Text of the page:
Oishii Kankei (1996)

Nakayama Miho as Fujiwara Momoe Karasawa
Toshiaki as Orita Keiji (Oda)

Our female lead, Momoe, is a super taster and lover of good food. She’s no snob, and we see any tasty cuisine makes her happy – even street food. Her father brought her up to appreciate the love poured into a well prepared dish. On the day of her father’s funeral, she wanders into a small but exceptional French restaurant and ends up working there.
Oda is the genius chef hidden away in the tiny kitchen. He appears to be dealing with emotional issues that keep him from making it big in the world. The story develops over the pair inspiring each other to greater things, while also searching for love.

Momoe and Oda had the flint and steel relationship. Sparks flying everywhere when they came in contact. She gets to him, but he can’t ignore her no matter how hard he tries to hide his interest. Of course, this is a J-dorama, so nothing is easy between them.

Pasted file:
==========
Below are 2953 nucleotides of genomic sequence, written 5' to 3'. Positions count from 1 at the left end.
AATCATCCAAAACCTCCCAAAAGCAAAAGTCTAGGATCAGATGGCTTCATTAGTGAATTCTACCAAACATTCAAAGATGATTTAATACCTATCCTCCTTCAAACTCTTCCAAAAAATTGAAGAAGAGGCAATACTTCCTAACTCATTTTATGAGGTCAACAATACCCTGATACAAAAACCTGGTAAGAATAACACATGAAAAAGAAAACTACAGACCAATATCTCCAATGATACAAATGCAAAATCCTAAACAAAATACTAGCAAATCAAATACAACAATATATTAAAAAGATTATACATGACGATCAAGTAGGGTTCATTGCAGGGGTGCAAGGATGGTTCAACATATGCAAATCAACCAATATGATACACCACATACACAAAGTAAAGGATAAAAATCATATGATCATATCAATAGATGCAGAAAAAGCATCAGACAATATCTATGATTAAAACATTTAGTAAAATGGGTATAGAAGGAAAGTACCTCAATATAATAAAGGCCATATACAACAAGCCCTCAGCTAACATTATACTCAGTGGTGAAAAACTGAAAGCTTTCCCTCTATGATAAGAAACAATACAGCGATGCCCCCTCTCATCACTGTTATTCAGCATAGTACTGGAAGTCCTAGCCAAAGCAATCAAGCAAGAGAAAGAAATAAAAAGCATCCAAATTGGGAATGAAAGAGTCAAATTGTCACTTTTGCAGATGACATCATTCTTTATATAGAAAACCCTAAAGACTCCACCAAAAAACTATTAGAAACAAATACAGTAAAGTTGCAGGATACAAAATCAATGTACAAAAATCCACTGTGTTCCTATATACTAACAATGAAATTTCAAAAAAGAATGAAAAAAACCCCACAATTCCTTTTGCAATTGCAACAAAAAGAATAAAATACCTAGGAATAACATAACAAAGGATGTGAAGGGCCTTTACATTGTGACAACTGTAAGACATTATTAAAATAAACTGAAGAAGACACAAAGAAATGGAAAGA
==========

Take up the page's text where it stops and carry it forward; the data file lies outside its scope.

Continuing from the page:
I enjoyed watching them prepare and enjoy the meals, similar to the meal in
Babette’s Feast.  They showed all the steps required to make something as simple as a consommé, a clear broth, and how one misstep could ruin the whole batch.

I liked that the view of male-female relations was open. They did not preach morality, but gave a glimpse of what every day people experience, including an out of wedlock pregnancy. This is a big change from even current day K-drama scripts.

I watched this streaming from what seemed like a copy of a copy, so it was dark and muted. It seemed that it was very carefully lit and shot sometimes reminding me of a stage play.
And, because the majority of the filming took place in a restaurant kitchen, and the cuisine was francais, it felt very much like a French film from the sixties or early seventies.

The OST was moody and meaningful. I liked it, but wouldn’t put it on my ipod.

Just to compare what we watched in the States, it seems like this show was worlds removed from us in 1996:
Top rated TV shows: ER, Seinfeld, Friends, Home Improvement, NYPD Blue.
Top Box office films: Independence Day, Mission Impossible, Jerry McGuire, as well as The English Patient, Shine and Trainspotting.

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